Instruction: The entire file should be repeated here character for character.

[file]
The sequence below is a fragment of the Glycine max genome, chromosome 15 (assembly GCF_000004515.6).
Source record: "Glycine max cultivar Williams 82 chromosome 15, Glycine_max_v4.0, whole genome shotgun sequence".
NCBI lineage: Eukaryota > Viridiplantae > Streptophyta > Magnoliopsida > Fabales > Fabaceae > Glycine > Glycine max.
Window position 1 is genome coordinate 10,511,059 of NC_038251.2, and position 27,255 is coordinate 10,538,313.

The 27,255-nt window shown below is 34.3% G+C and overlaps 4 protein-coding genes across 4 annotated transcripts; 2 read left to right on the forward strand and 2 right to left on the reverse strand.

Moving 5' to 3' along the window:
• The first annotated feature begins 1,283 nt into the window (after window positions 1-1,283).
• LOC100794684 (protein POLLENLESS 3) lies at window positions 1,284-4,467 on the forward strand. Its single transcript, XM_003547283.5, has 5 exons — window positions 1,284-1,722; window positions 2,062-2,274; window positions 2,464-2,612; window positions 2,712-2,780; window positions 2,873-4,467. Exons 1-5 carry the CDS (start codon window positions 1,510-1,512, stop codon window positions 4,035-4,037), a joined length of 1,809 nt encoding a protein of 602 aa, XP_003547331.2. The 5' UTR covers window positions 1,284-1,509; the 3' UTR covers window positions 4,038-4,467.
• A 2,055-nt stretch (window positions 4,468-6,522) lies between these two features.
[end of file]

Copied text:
The sequence below is a fragment of the Glycine max genome, chromosome 15 (assembly GCF_000004515.6).
Source record: "Glycine max cultivar Williams 82 chromosome 15, Glycine_max_v4.0, whole genome shotgun sequence".
NCBI lineage: Eukaryota > Viridiplantae > Streptophyta > Magnoliopsida > Fabales > Fabaceae > Glycine > Glycine max.
Window position 1 is genome coordinate 10,511,059 of NC_038251.2, and position 27,255 is coordinate 10,538,313.

The 27,255-nt window shown below is 34.3% G+C and overlaps 4 protein-coding genes across 4 annotated transcripts; 2 read left to right on the forward strand and 2 right to left on the reverse strand.

Moving 5' to 3' along the window:
• The first annotated feature begins 1,283 nt into the window (after window positions 1-1,283).
• LOC100794684 (protein POLLENLESS 3) lies at window positions 1,284-4,467 on the forward strand. Its single transcript, XM_003547283.5, has 5 exons — window positions 1,284-1,722; window positions 2,062-2,274; window positions 2,464-2,612; window positions 2,712-2,780; window positions 2,873-4,467. Exons 1-5 carry the CDS (start codon window positions 1,510-1,512, stop codon window positions 4,035-4,037), a joined length of 1,809 nt encoding a protein of 602 aa, XP_003547331.2. The 5' UTR covers window positions 1,284-1,509; the 3' UTR covers window positions 4,038-4,467.
• A 2,055-nt stretch (window positions 4,468-6,522) lies between these two features.